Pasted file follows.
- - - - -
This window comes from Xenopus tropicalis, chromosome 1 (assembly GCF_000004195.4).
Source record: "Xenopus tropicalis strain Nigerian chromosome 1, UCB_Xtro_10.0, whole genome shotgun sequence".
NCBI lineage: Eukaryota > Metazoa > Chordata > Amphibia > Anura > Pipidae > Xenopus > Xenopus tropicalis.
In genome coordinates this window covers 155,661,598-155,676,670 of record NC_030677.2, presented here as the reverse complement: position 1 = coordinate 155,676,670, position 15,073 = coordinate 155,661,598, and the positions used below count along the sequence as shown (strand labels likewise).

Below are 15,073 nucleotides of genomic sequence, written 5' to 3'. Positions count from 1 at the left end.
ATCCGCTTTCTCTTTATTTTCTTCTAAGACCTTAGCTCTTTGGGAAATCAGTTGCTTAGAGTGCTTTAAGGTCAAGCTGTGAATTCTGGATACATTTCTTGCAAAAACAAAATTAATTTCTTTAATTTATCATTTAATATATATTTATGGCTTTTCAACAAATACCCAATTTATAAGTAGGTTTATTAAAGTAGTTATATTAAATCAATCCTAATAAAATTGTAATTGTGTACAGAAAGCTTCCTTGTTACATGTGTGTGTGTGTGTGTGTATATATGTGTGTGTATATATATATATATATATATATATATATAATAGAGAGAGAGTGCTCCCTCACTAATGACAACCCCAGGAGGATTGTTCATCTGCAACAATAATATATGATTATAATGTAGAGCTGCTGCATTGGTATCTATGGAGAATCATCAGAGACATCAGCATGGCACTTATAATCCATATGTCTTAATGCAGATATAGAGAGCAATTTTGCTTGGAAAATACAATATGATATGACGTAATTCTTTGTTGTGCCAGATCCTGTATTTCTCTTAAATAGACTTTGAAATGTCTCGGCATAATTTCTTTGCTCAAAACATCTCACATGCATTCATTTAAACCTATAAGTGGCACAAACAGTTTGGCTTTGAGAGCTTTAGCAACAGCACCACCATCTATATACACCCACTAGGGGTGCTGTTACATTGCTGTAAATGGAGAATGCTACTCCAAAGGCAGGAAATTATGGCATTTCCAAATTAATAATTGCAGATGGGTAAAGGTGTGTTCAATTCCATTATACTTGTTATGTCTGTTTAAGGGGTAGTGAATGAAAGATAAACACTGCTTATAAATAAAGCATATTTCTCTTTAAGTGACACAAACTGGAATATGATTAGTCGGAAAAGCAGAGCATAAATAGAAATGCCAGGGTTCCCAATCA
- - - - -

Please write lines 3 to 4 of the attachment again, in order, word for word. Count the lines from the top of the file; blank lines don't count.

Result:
NCBI lineage: Eukaryota > Metazoa > Chordata > Amphibia > Anura > Pipidae > Xenopus > Xenopus tropicalis.
In genome coordinates this window covers 155,661,598-155,676,670 of record NC_030677.2, presented here as the reverse complement: position 1 = coordinate 155,676,670, position 15,073 = coordinate 155,661,598, and the positions used below count along the sequence as shown (strand labels likewise).